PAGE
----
The calamity which our forefathers feared most has, in our time, come to pass–an unholy alliance of private greed and corrupt politics. Our deteriorating economy, our collapsing political process, and our eroding system of common values, are the direct consequences of a few allowed to satisfy their appetites for greed and privilege.

While the net worth of the average American family declined, the Forbes 400 richest families in America saw their collective wealth increase by 300%! Did any other American families see their net worth triple? Even double?

However, the stunning gains by the very rich did not result from the success of hard work or as a reward earned by expanding the nation’s prosperity to the benefit of all.

The triumph of the forces of special privilege with its devastating consequences to the entire nation, was engineered with the complicity of Washington’s entrenched politicians, Democrat and Republican alike.

That is the whole point of politicians like Jerry Brown, Bernie Sanders, Jesse Jackson, Bella Abzug, Chokwe Lumumba et al. It is to hold out hope that the Democratic Party can be transformed. Understanding it in dialectical terms, these are politicians who by their very idealism tend to undercut the ideals they enunciate. There is no conspiracy to “sheepdog” the gullible. Rather we are dealing with a party that has always had a populist component. After all, the first Democratic Party president Andrew Jackson was a friend of the “common man” (even if the Cherokees were regarded as less than human.)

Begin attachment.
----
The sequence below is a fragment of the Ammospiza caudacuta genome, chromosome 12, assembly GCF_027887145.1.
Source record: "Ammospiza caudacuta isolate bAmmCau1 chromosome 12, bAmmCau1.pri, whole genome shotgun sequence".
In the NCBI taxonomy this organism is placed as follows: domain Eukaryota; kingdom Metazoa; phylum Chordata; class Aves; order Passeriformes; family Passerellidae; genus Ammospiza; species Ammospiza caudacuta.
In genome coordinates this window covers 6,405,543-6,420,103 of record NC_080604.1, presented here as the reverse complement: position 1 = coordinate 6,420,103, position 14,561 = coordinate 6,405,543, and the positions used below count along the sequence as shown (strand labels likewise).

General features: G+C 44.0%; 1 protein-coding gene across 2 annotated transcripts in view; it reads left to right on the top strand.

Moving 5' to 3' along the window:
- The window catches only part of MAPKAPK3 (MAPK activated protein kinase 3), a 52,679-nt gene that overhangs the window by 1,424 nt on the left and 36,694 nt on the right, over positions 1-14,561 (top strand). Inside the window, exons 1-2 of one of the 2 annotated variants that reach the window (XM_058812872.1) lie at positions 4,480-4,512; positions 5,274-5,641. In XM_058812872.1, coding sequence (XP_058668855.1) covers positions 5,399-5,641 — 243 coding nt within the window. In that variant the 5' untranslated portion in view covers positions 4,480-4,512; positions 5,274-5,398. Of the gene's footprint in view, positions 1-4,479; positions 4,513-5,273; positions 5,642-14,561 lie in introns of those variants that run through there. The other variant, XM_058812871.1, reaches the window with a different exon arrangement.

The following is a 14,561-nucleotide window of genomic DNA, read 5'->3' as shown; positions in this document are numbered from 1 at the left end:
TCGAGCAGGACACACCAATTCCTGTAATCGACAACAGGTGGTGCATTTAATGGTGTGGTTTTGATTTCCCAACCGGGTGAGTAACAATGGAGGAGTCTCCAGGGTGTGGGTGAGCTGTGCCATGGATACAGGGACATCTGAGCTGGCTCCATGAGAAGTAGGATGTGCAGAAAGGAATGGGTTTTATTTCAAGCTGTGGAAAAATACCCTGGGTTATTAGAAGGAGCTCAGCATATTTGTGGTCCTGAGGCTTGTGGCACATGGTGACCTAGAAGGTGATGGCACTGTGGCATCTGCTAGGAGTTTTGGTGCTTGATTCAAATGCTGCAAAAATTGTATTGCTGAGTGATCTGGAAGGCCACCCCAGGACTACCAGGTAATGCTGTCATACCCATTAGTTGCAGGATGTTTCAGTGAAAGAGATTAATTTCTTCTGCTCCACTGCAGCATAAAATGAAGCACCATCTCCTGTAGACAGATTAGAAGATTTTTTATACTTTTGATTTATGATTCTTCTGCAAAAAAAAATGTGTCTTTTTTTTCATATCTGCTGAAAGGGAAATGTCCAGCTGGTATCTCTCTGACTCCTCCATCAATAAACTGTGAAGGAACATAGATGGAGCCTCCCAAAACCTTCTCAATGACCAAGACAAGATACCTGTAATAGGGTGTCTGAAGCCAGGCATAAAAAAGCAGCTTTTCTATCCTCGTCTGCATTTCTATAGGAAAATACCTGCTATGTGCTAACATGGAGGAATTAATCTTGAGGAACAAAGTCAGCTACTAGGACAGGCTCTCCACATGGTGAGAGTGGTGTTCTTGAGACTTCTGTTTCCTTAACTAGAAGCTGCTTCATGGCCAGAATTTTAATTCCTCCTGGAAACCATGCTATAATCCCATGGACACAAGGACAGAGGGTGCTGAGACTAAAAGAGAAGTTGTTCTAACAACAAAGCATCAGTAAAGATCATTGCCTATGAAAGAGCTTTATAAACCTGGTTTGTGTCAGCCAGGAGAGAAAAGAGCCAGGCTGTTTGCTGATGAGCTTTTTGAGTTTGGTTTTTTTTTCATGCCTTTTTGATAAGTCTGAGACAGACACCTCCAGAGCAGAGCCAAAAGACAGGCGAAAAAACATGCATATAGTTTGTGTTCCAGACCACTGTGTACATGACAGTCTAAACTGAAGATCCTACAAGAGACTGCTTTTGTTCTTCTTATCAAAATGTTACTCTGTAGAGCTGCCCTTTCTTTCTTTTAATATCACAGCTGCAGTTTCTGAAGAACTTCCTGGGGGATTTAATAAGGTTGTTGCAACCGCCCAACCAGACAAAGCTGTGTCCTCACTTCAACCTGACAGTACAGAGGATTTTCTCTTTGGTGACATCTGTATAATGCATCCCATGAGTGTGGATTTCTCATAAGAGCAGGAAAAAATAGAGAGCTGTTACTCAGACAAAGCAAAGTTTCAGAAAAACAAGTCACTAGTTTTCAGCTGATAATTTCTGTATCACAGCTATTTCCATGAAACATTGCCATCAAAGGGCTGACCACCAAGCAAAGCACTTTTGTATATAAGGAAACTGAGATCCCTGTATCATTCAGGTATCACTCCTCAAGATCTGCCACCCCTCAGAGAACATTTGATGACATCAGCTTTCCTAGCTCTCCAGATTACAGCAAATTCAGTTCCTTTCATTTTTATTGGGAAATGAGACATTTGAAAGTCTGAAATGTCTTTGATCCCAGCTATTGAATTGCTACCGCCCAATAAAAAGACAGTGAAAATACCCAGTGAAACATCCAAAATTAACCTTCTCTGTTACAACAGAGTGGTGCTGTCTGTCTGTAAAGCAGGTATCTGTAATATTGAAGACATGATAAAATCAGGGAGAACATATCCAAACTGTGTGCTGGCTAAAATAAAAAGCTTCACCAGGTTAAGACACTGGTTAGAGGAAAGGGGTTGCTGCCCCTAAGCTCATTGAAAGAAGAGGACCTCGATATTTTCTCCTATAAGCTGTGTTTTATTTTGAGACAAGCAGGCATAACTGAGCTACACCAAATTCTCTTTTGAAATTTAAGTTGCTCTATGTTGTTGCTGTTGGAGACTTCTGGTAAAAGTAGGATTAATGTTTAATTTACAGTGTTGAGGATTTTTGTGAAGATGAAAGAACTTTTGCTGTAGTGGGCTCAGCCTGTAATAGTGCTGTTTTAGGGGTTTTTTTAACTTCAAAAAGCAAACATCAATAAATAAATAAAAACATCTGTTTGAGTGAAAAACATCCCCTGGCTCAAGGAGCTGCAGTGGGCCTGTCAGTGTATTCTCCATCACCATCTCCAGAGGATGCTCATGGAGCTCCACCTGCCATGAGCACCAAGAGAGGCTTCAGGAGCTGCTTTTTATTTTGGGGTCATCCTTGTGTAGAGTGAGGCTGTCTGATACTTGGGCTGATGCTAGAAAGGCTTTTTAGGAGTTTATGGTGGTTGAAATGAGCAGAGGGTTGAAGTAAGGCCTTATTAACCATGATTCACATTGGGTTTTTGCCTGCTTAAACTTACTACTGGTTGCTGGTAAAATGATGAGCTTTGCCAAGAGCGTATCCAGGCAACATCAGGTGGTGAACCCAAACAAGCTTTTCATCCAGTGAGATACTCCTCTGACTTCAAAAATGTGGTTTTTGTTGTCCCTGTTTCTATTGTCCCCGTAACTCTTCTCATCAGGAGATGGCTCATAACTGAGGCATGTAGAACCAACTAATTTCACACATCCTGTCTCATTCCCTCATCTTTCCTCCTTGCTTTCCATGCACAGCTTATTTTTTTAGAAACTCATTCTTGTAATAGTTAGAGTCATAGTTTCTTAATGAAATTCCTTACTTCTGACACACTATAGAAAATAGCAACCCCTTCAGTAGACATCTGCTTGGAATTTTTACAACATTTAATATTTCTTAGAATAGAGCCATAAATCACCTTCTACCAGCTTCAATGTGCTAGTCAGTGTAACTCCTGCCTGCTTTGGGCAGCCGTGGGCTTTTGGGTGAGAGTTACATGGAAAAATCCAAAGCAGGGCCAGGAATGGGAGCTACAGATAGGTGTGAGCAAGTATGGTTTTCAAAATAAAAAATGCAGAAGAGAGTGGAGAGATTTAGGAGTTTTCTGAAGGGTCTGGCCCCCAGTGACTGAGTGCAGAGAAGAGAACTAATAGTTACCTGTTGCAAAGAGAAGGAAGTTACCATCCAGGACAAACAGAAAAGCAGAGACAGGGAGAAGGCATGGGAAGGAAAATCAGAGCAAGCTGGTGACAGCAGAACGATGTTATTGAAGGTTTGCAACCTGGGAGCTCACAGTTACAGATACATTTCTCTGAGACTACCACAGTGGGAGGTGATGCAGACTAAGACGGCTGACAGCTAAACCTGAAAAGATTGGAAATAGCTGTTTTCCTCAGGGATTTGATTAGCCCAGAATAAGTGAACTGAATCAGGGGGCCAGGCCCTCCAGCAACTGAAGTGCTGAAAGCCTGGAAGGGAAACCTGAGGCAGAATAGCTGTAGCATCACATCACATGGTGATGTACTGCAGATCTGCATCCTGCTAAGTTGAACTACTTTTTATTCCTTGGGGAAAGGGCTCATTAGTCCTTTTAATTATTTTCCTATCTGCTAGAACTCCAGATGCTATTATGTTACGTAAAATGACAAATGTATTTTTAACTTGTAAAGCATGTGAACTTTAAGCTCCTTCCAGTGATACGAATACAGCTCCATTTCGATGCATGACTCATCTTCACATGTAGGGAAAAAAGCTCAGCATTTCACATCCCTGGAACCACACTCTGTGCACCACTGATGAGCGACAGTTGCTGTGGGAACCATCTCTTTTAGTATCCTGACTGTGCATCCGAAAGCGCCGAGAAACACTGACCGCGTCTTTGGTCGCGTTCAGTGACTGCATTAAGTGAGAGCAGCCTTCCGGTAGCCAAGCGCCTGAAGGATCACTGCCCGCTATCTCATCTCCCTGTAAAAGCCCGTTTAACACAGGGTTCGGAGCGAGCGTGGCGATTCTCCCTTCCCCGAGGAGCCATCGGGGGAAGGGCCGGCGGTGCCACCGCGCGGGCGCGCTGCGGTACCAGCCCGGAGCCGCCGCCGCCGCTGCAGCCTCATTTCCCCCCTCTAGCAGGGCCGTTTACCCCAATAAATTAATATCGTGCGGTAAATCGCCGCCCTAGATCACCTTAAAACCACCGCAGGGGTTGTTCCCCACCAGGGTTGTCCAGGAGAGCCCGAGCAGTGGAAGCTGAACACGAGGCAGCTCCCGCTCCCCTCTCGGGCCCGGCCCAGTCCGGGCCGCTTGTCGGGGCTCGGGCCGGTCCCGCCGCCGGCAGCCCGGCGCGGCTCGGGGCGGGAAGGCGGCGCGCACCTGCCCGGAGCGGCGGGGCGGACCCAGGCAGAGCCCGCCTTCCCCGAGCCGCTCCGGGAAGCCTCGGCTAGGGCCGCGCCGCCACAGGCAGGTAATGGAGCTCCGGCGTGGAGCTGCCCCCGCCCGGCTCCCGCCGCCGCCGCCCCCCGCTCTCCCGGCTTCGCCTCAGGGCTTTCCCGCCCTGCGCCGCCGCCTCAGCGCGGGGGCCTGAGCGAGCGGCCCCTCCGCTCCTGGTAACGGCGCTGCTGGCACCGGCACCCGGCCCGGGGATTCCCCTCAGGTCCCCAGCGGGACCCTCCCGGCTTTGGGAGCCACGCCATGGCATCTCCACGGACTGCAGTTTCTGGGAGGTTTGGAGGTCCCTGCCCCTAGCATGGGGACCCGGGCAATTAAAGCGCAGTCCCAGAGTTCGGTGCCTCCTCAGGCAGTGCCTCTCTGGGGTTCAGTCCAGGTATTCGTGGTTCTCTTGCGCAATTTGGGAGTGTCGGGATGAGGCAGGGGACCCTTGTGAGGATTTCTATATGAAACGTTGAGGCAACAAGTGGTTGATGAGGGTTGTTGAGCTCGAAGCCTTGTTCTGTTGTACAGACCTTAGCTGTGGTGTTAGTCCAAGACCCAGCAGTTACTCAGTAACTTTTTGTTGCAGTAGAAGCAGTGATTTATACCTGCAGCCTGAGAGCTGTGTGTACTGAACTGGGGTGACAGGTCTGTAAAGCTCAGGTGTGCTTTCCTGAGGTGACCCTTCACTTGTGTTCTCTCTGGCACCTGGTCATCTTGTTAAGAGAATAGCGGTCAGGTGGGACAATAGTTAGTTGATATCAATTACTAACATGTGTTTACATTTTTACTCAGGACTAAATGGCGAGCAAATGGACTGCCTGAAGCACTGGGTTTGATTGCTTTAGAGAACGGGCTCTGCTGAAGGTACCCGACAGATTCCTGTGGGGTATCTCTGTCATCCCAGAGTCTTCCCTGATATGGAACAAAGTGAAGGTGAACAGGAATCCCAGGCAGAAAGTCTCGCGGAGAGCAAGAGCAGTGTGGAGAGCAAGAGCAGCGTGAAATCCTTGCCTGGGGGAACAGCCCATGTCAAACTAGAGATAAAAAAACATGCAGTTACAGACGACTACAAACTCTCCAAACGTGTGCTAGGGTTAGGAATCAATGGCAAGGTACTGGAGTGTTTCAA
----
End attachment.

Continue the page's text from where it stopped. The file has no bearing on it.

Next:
Let’s say for argument’s sake that “principles” are not involved, only what Seymour calls “good strategic advice”. From a strategic standpoint, the most urgent task facing the American left historically is to create a party of the left. Some people think that the Sanders campaign can serve as a launching pad for the left. However, this is certainly a vain hope. When Hillary Clinton gets the nomination, Sanders will endorse her just as most people now accept even if they are ardent Sanders supporters.

At the age of 74, it is highly unlikely that Sanders will embark on the rather daunting task of spearheading the creation of a new third party (one that I would certainly support if he did.) Sanders is not the politician he once was when he worked closely with radicals in Vermont to get elected Mayor of Burlington. For the past 10 years Sanders has functioned as a Democrat. In 2006, he ran for his first term as Senator from Vermont in the primary on the Democratic Party line, backed by Democratic Party leaders from inside and outside the state, including Charles Schumer who clearly opposed everything Sanders supposedly stood for. He must have seen something in Sanders that was not obvious to Richard Seymour. Once he won the primary, he declined the nomination, thus leaving no Democratic nominee on the ballot. This meant that no Democrat would appear on the general election ballot to split the vote.